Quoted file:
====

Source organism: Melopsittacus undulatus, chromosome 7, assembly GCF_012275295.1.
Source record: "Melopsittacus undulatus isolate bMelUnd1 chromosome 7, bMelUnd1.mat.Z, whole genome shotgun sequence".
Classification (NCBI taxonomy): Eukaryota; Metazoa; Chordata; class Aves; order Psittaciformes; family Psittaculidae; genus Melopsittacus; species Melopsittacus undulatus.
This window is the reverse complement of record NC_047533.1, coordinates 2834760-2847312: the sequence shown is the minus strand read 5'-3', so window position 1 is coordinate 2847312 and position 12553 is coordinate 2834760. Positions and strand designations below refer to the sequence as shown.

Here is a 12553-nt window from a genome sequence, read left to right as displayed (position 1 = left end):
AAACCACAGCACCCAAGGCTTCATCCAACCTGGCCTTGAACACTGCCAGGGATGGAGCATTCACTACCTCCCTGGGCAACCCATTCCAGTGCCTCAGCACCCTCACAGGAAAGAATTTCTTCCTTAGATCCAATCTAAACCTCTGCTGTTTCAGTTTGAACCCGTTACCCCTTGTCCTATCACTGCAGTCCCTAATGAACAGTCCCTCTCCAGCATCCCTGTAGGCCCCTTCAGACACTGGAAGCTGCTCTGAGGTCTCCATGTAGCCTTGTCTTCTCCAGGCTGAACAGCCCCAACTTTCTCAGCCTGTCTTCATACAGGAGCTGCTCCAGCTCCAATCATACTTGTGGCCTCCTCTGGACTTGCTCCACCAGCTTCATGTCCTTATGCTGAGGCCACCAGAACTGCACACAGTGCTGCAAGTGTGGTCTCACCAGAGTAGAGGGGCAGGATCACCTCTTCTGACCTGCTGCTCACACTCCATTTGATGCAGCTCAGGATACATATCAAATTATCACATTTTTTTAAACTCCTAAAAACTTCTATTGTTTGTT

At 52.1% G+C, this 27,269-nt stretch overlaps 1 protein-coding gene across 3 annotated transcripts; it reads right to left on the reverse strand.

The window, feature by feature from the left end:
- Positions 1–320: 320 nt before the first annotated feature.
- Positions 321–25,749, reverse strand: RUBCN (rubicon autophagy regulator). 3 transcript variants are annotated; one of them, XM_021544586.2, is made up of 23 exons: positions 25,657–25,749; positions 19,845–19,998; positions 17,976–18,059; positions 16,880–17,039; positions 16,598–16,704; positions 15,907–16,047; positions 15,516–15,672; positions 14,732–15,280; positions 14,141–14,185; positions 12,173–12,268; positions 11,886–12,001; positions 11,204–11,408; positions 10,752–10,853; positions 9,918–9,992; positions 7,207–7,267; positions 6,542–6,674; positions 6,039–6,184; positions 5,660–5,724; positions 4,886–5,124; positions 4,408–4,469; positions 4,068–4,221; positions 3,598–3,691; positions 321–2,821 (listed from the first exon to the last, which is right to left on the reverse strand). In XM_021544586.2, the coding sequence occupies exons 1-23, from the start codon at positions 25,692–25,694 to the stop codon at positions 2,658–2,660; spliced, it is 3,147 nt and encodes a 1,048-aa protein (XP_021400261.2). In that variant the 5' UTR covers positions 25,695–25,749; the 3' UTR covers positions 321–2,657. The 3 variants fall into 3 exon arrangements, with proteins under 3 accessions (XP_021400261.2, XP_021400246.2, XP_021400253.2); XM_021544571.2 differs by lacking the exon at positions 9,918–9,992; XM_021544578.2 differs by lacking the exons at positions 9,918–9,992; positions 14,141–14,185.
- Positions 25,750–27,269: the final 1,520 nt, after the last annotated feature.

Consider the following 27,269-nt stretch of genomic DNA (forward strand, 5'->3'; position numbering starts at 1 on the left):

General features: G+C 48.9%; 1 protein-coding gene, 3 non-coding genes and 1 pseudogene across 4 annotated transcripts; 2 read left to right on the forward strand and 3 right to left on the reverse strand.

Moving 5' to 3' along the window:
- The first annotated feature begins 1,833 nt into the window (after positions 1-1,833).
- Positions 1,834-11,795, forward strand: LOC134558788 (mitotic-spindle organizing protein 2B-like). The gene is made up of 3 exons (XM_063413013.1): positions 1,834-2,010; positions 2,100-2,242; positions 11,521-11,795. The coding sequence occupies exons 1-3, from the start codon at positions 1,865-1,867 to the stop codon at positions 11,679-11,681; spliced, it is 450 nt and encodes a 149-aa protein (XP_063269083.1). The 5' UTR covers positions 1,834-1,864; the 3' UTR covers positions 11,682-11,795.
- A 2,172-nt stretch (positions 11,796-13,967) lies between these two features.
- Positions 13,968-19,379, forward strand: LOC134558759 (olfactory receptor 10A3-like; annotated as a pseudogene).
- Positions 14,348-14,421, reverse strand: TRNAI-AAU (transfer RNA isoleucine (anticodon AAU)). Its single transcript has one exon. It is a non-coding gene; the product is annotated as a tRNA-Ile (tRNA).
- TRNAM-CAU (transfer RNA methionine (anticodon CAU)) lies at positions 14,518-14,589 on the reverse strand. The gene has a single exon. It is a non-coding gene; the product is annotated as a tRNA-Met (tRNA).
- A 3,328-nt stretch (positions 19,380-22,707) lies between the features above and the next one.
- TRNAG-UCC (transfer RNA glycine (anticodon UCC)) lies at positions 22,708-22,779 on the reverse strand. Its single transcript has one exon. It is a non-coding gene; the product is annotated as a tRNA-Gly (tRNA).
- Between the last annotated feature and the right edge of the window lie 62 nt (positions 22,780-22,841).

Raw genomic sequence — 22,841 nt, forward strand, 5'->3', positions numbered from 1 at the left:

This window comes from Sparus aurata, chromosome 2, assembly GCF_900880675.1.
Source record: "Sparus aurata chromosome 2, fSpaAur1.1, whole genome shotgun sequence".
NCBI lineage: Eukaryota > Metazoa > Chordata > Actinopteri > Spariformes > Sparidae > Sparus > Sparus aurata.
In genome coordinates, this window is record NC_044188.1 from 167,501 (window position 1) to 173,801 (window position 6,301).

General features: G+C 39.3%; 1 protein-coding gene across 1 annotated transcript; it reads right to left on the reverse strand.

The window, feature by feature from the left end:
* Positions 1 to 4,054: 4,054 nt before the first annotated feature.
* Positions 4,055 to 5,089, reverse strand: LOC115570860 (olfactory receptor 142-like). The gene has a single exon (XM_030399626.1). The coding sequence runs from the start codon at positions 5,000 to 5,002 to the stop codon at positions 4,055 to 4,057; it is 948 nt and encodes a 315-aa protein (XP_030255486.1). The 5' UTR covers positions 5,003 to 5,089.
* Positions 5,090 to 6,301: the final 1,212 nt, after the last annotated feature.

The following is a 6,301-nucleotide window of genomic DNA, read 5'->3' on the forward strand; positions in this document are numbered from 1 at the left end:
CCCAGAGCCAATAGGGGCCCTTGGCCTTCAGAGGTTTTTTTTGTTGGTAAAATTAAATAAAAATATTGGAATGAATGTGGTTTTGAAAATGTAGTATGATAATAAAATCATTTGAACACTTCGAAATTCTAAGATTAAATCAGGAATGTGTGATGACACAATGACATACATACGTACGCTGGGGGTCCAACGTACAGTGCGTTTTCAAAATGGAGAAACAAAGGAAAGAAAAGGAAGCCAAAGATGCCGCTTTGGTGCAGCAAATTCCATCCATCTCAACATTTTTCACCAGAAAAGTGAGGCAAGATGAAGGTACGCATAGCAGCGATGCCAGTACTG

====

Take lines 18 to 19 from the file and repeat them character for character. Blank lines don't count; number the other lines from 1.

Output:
- Positions 13,968-19,379, forward strand: LOC134558759 (olfactory receptor 10A3-like; annotated as a pseudogene).
- Positions 14,348-14,421, reverse strand: TRNAI-AAU (transfer RNA isoleucine (anticodon AAU)). Its single transcript has one exon. It is a non-coding gene; the product is annotated as a tRNA-Ile (tRNA).